Ignition wires are designed to carry electrical voltage from a vehicle's ignition system to its spark plugs inside the combustion chamber. Optimum ignition wires have extremely low resistance, in order to allow 12,000-20,000 volts of energy to be transferred to the spark plug.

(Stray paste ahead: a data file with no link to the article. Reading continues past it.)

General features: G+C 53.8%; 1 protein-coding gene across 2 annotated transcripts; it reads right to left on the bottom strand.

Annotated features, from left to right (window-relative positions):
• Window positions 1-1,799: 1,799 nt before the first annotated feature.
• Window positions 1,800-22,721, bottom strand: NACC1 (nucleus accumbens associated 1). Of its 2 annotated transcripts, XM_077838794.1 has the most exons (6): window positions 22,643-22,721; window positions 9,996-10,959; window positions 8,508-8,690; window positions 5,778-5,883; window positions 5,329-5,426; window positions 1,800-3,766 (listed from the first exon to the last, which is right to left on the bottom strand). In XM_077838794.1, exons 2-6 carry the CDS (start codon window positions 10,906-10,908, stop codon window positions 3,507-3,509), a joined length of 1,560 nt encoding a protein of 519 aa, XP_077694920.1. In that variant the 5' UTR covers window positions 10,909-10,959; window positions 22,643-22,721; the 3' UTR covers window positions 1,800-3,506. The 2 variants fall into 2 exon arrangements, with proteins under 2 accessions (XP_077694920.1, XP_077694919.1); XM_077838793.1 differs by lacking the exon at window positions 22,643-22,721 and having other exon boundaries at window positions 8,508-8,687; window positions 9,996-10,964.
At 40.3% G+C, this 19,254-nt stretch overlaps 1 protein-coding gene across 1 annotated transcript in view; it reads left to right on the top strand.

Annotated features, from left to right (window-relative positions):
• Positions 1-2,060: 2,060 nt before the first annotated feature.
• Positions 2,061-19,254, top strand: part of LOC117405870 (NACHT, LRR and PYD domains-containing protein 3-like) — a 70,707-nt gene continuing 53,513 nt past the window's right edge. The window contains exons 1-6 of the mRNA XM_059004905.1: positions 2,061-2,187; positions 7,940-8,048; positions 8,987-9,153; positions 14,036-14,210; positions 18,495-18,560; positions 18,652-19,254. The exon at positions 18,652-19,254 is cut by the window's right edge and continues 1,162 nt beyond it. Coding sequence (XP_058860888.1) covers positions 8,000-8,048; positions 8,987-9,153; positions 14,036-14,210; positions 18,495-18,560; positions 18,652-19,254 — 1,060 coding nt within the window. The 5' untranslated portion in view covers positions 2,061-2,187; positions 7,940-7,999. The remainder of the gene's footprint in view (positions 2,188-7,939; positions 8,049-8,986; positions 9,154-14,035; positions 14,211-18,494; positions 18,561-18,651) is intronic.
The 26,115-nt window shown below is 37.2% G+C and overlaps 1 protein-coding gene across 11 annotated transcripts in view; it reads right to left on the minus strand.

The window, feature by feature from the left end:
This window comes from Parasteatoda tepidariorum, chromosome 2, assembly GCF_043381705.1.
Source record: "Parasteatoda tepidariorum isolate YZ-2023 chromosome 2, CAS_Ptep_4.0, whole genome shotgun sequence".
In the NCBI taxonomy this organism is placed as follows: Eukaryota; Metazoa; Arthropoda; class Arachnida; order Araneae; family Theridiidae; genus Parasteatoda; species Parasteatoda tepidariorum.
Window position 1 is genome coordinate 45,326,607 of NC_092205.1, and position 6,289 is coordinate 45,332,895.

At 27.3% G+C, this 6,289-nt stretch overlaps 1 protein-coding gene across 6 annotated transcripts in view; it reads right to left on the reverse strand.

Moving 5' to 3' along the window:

On occasion, ignition wires can become disconnected from the spark plug terminal and this should be considered if the engine does not turn over as it should. Other circumstances, such as engine gases can cause ignition wires to corrode or fuse together over time, which can cause a disruption in the amount of voltage going to the spark plugs. A cracked or torn insulated coating can cause an electrical pulse to arc to other engine components, which can cause a misfire. Even though ignition wires typically last between 50,000 and 60,000 miles, it is possible for new wires to fry if any moisture is present in the hole of the spark.
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